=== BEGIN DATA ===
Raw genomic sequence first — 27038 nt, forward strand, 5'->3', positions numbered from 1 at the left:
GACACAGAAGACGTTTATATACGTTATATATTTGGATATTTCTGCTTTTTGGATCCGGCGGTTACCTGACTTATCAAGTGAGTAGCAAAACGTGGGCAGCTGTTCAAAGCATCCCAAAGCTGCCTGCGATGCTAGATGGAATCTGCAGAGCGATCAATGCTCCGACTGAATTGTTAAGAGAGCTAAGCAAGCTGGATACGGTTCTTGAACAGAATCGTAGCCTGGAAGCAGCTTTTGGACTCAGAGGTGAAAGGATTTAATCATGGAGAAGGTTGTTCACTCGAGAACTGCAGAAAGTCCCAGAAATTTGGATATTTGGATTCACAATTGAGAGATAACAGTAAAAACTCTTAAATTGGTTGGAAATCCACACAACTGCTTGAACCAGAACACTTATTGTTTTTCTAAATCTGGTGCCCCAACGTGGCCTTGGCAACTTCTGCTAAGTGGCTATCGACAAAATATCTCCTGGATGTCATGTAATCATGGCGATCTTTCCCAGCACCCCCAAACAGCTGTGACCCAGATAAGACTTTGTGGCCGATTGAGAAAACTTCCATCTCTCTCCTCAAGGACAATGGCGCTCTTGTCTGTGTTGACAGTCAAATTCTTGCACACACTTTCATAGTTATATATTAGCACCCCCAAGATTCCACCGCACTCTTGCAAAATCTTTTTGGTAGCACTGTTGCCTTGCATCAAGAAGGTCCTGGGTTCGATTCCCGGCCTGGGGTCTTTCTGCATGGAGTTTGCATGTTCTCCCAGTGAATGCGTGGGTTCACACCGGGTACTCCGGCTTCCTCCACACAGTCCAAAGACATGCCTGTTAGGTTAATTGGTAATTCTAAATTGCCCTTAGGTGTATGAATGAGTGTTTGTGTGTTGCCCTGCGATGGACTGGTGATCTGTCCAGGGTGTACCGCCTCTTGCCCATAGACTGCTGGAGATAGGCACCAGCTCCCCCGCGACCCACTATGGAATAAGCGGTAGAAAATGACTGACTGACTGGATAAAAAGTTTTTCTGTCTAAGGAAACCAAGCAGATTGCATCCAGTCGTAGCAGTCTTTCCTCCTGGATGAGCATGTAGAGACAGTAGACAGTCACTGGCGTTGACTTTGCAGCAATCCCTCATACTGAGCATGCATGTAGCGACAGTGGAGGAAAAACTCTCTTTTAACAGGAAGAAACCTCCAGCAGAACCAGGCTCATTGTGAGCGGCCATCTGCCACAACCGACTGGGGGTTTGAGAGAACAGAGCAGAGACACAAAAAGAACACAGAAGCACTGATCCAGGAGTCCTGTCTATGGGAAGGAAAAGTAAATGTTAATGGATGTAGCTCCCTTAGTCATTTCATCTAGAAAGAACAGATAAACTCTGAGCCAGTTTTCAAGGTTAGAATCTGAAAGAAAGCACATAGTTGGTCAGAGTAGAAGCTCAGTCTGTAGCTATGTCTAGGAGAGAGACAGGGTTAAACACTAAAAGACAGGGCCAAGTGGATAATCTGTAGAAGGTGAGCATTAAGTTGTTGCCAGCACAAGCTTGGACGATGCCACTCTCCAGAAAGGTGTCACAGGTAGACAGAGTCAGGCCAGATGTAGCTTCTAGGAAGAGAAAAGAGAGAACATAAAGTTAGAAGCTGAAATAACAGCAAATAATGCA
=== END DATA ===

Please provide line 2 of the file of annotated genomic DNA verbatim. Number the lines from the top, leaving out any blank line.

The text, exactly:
GACACAGAAGACGTTTATATACGTTATATATTTGGATATTTCTGCTTTTTGGATCCGGCGGTTACCTGACTTATCAAGTGAGTAGCAAAACGTGGGCAGCTGTTCAAAGCATCCCAAAGCTGCCTGCGATGCTAGATGGAATCTGCAGAGCGATCAATGCTCCGACTGAATTGTTAAGAGAGCTAAGCAAGCTGGATACGGTTCTTGAACAGAATCGTAGCCTGGAAGCAGCTTTTGGACTCAGAGGTGAAAGGATTTAATCATGGAGAAGGTTGTTCACTCGAGAACTGCAGAAAGTCCCAGAAATTTGGATATTTGGATTCACAATTGAGAGATAACAGTAAAAACTCTTAAATTGGTTGGAAATCCACACAACTGCTTGAACCAGAACACTTATTGTTTTTCTAAATCTGGTGCCCCAACGTGGCCTTGGCAACTTCTGCTAAGTGGCTATCGACAAAATATCTCCTGGATGTCATGTAATCATGGCGATCTTTCCCAGCACCCCCAAACAGCTGTGACCCAGATAAGACTTTGTGGCCGATTGAGAAAACTTCCATCTCTCTCCTCAAGGACAATGGCGCTCTTGTCTGTGTTGACAGTCAAATTCTTGCACACACTTTCATAGTTATATATTAGCACCCCCAAGATTCCACCGCACTCTTGCAAAATCTTTTTGGTAGCACTGTTGCCTTGCATCAAGAAGGTCCTGGGTTCGATTCCCGGCCTGGGGTCTTTCTGCATGGAGTTTGCATGTTCTCCCAGTGAATGCGTGGGTTCACACCGGGTACTCCGGCTTCCTCCACACAGTCCAAAGACATGCCTGTTAGGTTAATTGGTAATTCTAAATTGCCCTTAGGTGTATGAATGAGTGTTTGTGTGTTGCCCTGCGATGGACTGGTGATCTGTCCAGGGTGTACCGCCTCTTGCCCATAGACTGCTGGAGATAGGCACCAGCTCCCCCGCGACCCACTATGGAATAAGCGGTAGAAAATGACTGACTGACTGGATAAAAAGTTTTTCTGTCTAAGGAAACCAAGCAGATTGCATCCAGTCGTAGCAGTCTTTCCTCCTGGATGAGCATGTAGAGACAGTAGACAGTCACTGGCGTTGACTTTGCAGCAATCCCTCATACTGAGCATGCATGTAGCGACAGTGGAGGAAAAACTCTCTTTTAACAGGAAGAAACCTCCAGCAGAACCAGGCTCATTGTGAGCGGCCATCTGCCACAACCGACTGGGGGTTTGAGAGAACAGAGCAGAGACACAAAAAGAACACAGAAGCACTGATCCAGGAGTCCTGTCTATGGGAAGGAAAAGTAAATGTTAATGGATGTAGCTCCCTTAGTCATTTCATCTAGAAAGAACAGATAAACTCTGAGCCAGTTTTCAAGGTTAGAATCTGAAAGAAAGCACATAGTTGGTCAGAGTAGAAGCTCAGTCTGTAGCTATGTCTAGGAGAGAGACAGGGTTAAACACTAAAAGACAGGGCCAAGTGGATAATCTGTAGAAGGTGAGCATTAAGTTGTTGCCAGCACAAGCTTGGACGATGCCACTCTCCAGAAAGGTGTCACAGGTAGACAGAGTCAGGCCAGATGTAGCTTCTAGGAAGAGAAAAGAGAGAACATAAAGTTAGAAGCTGAAATAACAGCAAATAATGCA